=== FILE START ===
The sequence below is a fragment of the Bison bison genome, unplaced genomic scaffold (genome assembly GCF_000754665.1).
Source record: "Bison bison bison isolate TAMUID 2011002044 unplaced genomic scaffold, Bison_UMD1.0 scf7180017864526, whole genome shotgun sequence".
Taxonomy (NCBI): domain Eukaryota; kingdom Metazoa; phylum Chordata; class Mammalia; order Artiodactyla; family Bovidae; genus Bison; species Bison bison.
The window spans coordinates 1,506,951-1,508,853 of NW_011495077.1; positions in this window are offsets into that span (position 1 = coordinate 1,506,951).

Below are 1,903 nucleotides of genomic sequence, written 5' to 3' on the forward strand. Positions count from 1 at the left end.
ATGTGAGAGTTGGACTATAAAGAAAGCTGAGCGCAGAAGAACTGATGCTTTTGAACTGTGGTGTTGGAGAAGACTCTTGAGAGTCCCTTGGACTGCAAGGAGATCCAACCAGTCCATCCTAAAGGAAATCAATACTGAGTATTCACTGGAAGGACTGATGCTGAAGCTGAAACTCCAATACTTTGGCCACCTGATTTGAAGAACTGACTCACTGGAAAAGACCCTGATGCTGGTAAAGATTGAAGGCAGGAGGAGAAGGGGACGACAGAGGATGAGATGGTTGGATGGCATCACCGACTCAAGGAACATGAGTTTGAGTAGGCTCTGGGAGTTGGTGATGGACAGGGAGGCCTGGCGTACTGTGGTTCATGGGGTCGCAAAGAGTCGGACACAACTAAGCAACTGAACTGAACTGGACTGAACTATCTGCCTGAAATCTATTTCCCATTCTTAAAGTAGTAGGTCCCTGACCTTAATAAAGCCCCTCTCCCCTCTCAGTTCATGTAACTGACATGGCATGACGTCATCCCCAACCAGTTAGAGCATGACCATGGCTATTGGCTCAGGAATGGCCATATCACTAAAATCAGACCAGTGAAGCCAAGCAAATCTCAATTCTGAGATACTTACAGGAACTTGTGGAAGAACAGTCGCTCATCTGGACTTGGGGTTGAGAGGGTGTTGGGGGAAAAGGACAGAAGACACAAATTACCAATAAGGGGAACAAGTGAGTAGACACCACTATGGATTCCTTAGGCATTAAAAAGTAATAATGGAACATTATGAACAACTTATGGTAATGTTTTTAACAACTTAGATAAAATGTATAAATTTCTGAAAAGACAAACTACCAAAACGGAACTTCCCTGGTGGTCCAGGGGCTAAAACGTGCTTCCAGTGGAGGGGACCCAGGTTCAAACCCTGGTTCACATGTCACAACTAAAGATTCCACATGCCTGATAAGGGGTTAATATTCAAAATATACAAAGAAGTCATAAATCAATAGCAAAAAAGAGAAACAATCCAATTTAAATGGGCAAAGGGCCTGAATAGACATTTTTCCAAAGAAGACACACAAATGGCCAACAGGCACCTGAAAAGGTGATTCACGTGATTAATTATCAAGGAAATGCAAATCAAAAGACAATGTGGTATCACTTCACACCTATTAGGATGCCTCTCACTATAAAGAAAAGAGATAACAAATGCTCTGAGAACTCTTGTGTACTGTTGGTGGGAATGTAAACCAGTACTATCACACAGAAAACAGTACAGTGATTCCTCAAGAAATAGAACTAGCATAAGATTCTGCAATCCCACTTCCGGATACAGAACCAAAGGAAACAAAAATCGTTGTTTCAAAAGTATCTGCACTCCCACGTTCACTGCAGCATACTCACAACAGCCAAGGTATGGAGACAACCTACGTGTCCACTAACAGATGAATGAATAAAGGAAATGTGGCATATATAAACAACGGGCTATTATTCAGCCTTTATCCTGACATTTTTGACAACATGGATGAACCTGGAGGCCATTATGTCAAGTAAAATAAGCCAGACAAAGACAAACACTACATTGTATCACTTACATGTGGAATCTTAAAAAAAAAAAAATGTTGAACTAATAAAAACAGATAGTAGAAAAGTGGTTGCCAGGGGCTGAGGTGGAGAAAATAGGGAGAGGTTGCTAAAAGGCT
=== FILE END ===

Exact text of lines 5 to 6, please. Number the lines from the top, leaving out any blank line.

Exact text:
Below are 1,903 nucleotides of genomic sequence, written 5' to 3' on the forward strand. Positions count from 1 at the left end.
ATGTGAGAGTTGGACTATAAAGAAAGCTGAGCGCAGAAGAACTGATGCTTTTGAACTGTGGTGTTGGAGAAGACTCTTGAGAGTCCCTTGGACTGCAAGGAGATCCAACCAGTCCATCCTAAAGGAAATCAATACTGAGTATTCACTGGAAGGACTGATGCTGAAGCTGAAACTCCAATACTTTGGCCACCTGATTTGAAGAACTGACTCACTGGAAAAGACCCTGATGCTGGTAAAGATTGAAGGCAGGAGGAGAAGGGGACGACAGAGGATGAGATGGTTGGATGGCATCACCGACTCAAGGAACATGAGTTTGAGTAGGCTCTGGGAGTTGGTGATGGACAGGGAGGCCTGGCGTACTGTGGTTCATGGGGTCGCAAAGAGTCGGACACAACTAAGCAACTGAACTGAACTGGACTGAACTATCTGCCTGAAATCTATTTCCCATTCTTAAAGTAGTAGGTCCCTGACCTTAATAAAGCCCCTCTCCCCTCTCAGTTCATGTAACTGACATGGCATGACGTCATCCCCAACCAGTTAGAGCATGACCATGGCTATTGGCTCAGGAATGGCCATATCACTAAAATCAGACCAGTGAAGCCAAGCAAATCTCAATTCTGAGATACTTACAGGAACTTGTGGAAGAACAGTCGCTCATCTGGACTTGGGGTTGAGAGGGTGTTGGGGGAAAAGGACAGAAGACACAAATTACCAATAAGGGGAACAAGTGAGTAGACACCACTATGGATTCCTTAGGCATTAAAAAGTAATAATGGAACATTATGAACAACTTATGGTAATGTTTTTAACAACTTAGATAAAATGTATAAATTTCTGAAAAGACAAACTACCAAAACGGAACTTCCCTGGTGGTCCAGGGGCTAAAACGTGCTTCCAGTGGAGGGGACCCAGGTTCAAACCCTGGTTCACATGTCACAACTAAAGATTCCACATGCCTGATAAGGGGTTAATATTCAAAATATACAAAGAAGTCATAAATCAATAGCAAAAAAGAGAAACAATCCAATTTAAATGGGCAAAGGGCCTGAATAGACATTTTTCCAAAGAAGACACACAAATGGCCAACAGGCACCTGAAAAGGTGATTCACGTGATTAATTATCAAGGAAATGCAAATCAAAAGACAATGTGGTATCACTTCACACCTATTAGGATGCCTCTCACTATAAAGAAAAGAGATAACAAATGCTCTGAGAACTCTTGTGTACTGTTGGTGGGAATGTAAACCAGTACTATCACACAGAAAACAGTACAGTGATTCCTCAAGAAATAGAACTAGCATAAGATTCTGCAATCCCACTTCCGGATACAGAACCAAAGGAAACAAAAATCGTTGTTTCAAAAGTATCTGCACTCCCACGTTCACTGCAGCATACTCACAACAGCCAAGGTATGGAGACAACCTACGTGTCCACTAACAGATGAATGAATAAAGGAAATGTGGCATATATAAACAACGGGCTATTATTCAGCCTTTATCCTGACATTTTTGACAACATGGATGAACCTGGAGGCCATTATGTCAAGTAAAATAAGCCAGACAAAGACAAACACTACATTGTATCACTTACATGTGGAATCTTAAAAAAAAAAAAATGTTGAACTAATAAAAACAGATAGTAGAAAAGTGGTTGCCAGGGGCTGAGGTGGAGAAAATAGGGAGAGGTTGCTAAAAGGCT